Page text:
(US) Commercial Real Estate Brokerage Agreements: Imprecise Commisson Language Can Cost You

It would be unfair (and likely bad faith) for a property owner to terminate a brokerage agreement prior to entering into a sales agreement or lease just to avoid paying a real estate commission. Yet, if a property owner is dissatisfied with the services of the broker, the owner should be able to terminate the contract and list the property with another broker or sell or lease the property on its own.

There have been a number of formulations used in brokerage contracts to come to a fair resolution of these competing interests. One is the subject of a recent opinion of the Court of Common Pleas of Allegheny County, Pennsylvania, in Pittsburgh Commercial Real Estate, Inc. v. Baum Boulevard Investors, LP, No. GD13-3233 (February 17, 2015).

In that case, the brokerage agreement provided that the broker, Pittsburgh Commercial Real Estate (PCRE), would be entitled to a commission if the owner entered into a lease within 180 days after expiration or termination of the brokerage agreement “with any tenant to whom the Premises were submitted” by the broker during the agreement term. The agreement also required PCRE to deliver to the owner, within 30 days following the expiration or termination of the agreement, a list of the prospects to whom or which the property had been submitted by the broker. The point of this provision was to allow PCRE to benefit fairly from its work performed during the contract term without tying the owner to PCRE indefinitely. This provision or one similar to it is common in commercial real estate brokerage agreements used in the Greater Pittsburgh market.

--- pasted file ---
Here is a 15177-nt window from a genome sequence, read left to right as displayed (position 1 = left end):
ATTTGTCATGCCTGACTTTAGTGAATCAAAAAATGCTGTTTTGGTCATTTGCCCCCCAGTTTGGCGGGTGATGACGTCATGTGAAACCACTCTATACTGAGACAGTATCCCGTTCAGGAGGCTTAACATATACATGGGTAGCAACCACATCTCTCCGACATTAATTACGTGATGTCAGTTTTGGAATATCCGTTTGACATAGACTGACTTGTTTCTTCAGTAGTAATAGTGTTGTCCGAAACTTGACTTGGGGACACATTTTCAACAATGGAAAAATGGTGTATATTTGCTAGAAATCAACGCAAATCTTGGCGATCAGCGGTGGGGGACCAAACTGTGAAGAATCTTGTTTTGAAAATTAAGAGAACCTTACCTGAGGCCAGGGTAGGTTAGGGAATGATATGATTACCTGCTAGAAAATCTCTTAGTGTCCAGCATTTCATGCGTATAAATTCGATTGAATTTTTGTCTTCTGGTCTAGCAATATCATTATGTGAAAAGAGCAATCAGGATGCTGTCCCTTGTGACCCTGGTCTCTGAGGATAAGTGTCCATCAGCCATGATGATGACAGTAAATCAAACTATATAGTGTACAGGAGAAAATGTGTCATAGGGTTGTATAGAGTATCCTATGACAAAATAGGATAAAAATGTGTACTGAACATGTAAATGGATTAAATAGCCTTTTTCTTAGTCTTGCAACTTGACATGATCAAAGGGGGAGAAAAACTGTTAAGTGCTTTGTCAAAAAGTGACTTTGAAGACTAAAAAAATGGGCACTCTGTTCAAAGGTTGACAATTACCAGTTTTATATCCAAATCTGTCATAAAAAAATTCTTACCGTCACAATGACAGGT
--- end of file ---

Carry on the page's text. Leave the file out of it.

Within 180 days after the expiration of the brokerage contract, the owner’s assignee entered into a new brokerage agreement with another broker, and, still within the 180 day period, entered into a lease for the property, as a result of which the assignee now owed the second broker a commission.

PCRE sued the Owner for the payment of a commission.

There were two primary issues in the case:

  • (i) PCRE submitted their prospect list more than 30 days after expiration. Did the failure of PCRE to deliver the prospect list in time preclude PCRE from being entitled to a commission?
  • (ii) was the property “submitted” by PCRE to the tenant during the term of the brokerage agreement?

Under Pennsylvania law, an event like the 30 day prospect list is not a condition precedent unless the contract expressly provides that it is a condition precedent. The original brokerage agreement did not expressly state that delivering the list within 30 days was a condition precedent to the broker’s entitlement to a commission. The Court ruled that failure to deliver the list of prospects within the 30 day period did not preclude PCRE from receiving a commission.

With regard to the second issue, the brokerage contract did not define the conduct that would constitute “submitting” the property. The Court went to the dictionary, which defined “submitting” as “to commit (something) to the consideration or judgment of another”. The Court then described the numerous communications between PCRE and the tenant and concluded that those communications were sufficient to constitute “submitting”.

The owner argued that PCRE had not “submitted” the property to the tenant because PCRE had never actually shown the property to the tenant. The Court held that actually showing the property was not a necessary element to establish that the property had been submitted to the tenant.

Therefore, the owner’s assignee was required to pay two commissions on the same lease, one to PCRE and one to the second broker.

This case illustrates the need for careful and precise drafting of the language in a brokerage contract concerning the payment of commissions. With better language, the litigation in this matter might have been avoided entirely and a lot of money saved by the Owner on lease commissions.